those who can pay homage to his eloquence. The judge records his opinions, and his name will be referred to in coming time. The senator, through the press, speaks to a listening nation. The artist, who imparts life to the canvas, leaves behind him the impress of his genius; and the writer of romance keeps alive a world of ideal sympathy and passion.
The brave soldiers from all over our country parade the streets, and are cheered by their admiring fellow- citizens. But there is nothing of this inspiring nature to sustain the sailor in his conflict with the mighty deep. I have battled the ocean’s storms for twenty years, and am aware that no language can give reality to the story of my experience. I have been swept from the vessel’s deck and saved by a miracle,—none near to hear my despairing cry or witness my agony.
How often have my shipmates and myself faced death? The lightnings have flashed, the thunders have roared, the storms shrieked, and the whirling waters have threatened to engulf us; but alone in mid-ocean we contended for mastery, and a line in the log-book is the only record of the peril we confronted.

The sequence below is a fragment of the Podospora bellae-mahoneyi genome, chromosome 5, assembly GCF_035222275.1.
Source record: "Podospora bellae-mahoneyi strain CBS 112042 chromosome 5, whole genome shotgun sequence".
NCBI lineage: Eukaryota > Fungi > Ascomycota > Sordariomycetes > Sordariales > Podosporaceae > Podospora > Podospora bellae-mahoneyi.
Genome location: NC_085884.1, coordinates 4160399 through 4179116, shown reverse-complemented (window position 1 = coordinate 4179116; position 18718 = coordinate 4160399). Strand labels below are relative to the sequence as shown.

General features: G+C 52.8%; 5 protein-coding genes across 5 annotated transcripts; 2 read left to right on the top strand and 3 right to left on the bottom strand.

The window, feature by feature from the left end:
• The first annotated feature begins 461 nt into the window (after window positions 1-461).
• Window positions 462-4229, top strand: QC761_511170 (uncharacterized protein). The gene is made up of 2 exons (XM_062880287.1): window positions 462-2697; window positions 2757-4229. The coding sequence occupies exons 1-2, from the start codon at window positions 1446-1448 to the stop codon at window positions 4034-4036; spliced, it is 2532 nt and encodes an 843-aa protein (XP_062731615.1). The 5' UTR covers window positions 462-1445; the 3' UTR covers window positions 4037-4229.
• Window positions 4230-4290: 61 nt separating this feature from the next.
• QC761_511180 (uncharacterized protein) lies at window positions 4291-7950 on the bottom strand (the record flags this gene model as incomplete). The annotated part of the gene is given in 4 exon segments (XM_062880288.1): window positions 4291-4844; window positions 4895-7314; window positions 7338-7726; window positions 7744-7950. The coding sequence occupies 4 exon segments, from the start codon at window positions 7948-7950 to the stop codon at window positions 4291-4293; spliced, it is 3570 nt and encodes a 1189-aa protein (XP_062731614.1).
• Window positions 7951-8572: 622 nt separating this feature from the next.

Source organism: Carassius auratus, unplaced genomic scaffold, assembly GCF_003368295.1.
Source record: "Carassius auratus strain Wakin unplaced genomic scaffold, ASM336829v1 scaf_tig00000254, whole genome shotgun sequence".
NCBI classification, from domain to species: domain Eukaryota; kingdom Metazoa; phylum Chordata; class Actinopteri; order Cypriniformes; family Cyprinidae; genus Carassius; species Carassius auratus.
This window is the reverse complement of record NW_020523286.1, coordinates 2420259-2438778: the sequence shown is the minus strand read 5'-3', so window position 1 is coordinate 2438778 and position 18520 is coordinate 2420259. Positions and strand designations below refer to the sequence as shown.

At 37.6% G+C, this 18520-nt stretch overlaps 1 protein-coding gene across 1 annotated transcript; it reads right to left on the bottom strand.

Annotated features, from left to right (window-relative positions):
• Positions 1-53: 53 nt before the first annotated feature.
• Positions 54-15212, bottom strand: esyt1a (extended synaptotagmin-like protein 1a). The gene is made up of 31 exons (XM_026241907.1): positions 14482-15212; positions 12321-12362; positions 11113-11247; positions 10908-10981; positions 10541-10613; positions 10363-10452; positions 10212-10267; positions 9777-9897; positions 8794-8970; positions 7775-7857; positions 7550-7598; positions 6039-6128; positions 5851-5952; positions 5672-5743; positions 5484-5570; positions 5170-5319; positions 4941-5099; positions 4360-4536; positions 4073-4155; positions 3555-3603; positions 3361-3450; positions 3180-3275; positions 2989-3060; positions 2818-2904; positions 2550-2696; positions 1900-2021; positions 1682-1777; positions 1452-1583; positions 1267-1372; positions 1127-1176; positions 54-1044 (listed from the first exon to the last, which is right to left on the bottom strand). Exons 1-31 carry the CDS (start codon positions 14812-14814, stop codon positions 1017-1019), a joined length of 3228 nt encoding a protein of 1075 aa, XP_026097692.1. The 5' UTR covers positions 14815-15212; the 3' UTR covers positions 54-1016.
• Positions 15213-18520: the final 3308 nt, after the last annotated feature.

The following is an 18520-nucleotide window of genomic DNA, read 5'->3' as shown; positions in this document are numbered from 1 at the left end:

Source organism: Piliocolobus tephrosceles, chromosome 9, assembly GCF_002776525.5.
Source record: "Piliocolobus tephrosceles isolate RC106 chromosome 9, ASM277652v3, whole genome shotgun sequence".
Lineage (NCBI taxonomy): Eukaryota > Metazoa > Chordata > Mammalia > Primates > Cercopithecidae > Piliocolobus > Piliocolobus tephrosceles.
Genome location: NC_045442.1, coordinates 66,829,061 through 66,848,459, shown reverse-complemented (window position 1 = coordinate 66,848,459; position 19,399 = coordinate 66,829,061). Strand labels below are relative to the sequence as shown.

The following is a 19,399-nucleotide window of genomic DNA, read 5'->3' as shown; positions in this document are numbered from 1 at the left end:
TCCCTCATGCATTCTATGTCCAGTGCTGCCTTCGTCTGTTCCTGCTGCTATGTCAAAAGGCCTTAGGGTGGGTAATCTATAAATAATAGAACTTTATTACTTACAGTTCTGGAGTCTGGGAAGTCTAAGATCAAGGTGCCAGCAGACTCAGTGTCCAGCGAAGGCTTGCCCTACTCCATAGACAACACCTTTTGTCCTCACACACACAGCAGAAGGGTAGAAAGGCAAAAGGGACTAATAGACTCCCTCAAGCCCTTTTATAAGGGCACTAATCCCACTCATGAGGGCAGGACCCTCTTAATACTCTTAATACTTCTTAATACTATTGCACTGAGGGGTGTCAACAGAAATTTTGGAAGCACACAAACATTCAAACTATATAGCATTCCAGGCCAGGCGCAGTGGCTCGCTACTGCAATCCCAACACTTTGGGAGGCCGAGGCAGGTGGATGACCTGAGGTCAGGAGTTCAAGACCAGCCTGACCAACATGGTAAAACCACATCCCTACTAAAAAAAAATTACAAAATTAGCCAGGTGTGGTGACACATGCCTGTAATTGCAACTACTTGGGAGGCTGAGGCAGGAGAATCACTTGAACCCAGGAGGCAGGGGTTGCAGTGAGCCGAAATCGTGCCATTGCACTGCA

As the sailor lives, so he dies. There is no audience but those who share his dangers. He lies down afar from home and friends, with no one to tell to the world the story of his battles, so bravely fought, though lost; no one to witness his suffering, or note the courage with which he faced his last moment.
It is now sixty years since my dear mother gave me her parting blessing, and I sailed on my first voyage. Now on taking my bearings, overhauling a range of my